Hyperloop’s test case will be the Masdar City of California’s Central Valley

by Berit Anderson


Bibop Gresta, Hyperloop Transportation Technologies’ Deputy Chairman and COO, speaks at Future in Review in Park City, Utah. Photo: Kris Krug.

Bibop Gresta’s name, fun as it is to say, was perhaps the least interesting thing about him to the crowd gathered at the Future in Review technology conference in Park City, Utah, Friday night. The international Italian VC also happens to be a former pop star, who claims on his LinkedIn profile to have become a software development director by the time he turned 15.

But Gresta is most fascinating as the Deputy Chairman, COO and Chief Bibop Officer (as would befit his trendy white sneakers) at Hyperloop Transportation Technologies. The company, guided by Elon Musk’s open-sourced mass transportation design, has been working on developing the technology since 2013. That’s when CEO Dirk Ahlborn posted the idea to his startup crowdsourcing site, JumpStarter. The following year he met Gresta at a Los Angeles event. Gresta quickly jumped onboard.

Just two years later, with plenty of crowdsourced input from JumpStarter users, Hyperloop Transportation Technologies has plans to break ground on its first stretch of tube in 2016.

Hyperloop passengers will travel in pressurized capsules, levitated on an air cushion inside of a reduced-pressure tube. Eventually, the craft will travel at speeds of up to 760 mph, although Gresta said Friday that the only time passengers would feel the gravitational force is during starts and stops. Aerodynamics, he explained, make windows impossible, but high-res screens inside each capsule will show what’s going by outside in real-time if you like. And there will be no lying down uncomfortably during the journey. Gresta described the passenger experience as plane-like.

“We are building it on completely renewable energy,” he announced, citing solar panels planned for the top of the tube, kinetic energy to reclaim wind movement, regenerative breaking and geothermal energy. A Hyperloop line between San Francisco and Los Angeles, he predicted, will cost at most $10 billion to build and will be able to transport 3,400 people an hour — 67,000 each day.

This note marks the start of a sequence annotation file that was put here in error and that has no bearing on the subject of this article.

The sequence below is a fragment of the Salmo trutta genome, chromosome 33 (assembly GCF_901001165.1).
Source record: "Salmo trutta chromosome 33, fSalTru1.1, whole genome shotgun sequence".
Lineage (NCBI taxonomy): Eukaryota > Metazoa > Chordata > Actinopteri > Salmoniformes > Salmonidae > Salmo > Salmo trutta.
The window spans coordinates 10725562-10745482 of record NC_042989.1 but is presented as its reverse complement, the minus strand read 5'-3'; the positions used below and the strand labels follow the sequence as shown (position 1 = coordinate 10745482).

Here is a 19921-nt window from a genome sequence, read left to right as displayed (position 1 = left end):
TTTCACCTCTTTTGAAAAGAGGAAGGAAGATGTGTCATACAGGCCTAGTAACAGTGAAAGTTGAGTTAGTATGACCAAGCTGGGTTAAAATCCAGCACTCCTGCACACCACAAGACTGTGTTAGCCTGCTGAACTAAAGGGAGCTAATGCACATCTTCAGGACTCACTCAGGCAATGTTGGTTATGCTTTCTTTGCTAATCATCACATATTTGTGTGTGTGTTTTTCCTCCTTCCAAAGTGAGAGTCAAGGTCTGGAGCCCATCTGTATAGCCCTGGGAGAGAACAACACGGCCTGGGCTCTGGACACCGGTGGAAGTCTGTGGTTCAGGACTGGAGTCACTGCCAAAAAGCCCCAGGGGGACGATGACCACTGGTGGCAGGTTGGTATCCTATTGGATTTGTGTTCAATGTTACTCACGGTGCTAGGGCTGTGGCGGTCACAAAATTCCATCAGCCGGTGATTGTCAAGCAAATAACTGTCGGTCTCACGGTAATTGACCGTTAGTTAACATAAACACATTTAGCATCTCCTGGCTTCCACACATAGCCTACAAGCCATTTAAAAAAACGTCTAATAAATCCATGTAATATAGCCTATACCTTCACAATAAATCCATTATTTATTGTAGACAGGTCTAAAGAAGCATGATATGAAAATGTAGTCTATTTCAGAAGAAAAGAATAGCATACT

Laying high-speed rail along the same route would cost $68 billion, forty percent of which Gresta attributed to the cost of clearing the right-of-way. The Hyperloop, built on 5-foot pylons spaced 400-feet apart, won’t have that challenge.

One of the project’s biggest assets is the willingness of its team to forego pay — 450 top engineers from 21 nations have traded $11,000,000 in man hours in exchange for stock.

To avoid dealing with government regulations and citizen pushback, that first stretch of tube will be built as part of Quay Valley, CA — a proposed 750,000 person solar-powered development in the middle of California’s San Joaquin Valley. Early testers of the technology won’t be traveling at full-speed. The Quay Valley tube will be an exploratory eight kilometers long, limiting capsule speeds to ‘just’ 360 mph.

“We will [still] smoke the Japanese high-speed rail,” Gresta smirked.

The Quay Valley development itself has been stalled twice since 2007, mired by economic downturn and legal battles over water rights. (Quay Hayes, the Los Angeles real estate developer behind the project has left behind a connect-the-dots of failed and bankrupted companies.)

But even if Hayes goes belly-up again, one gets the feeling that Hyperloop Transportation Technologies will be just fine.

“Im a pessimist on seeing the first Hyperloop in America, honestly,” Gresta said Friday, citing legal and regulatory challenges. There are plenty of other countries, he explained, that would be happy to draw a straight line between two points and simply clear the right-of-way for Hyperloop development. Hyperloop Transportation Technologies is already talking to four other interested nations.

Beyond that? Gresta sees a successful Hyperloop revolutionizing industries like freight and medical transport and said the company is in talks with the Port of Los Angeles, the Port of Singapore and twenty-one others.

“We are not having the technology yet to go underwater, but we are working on it,” he joked.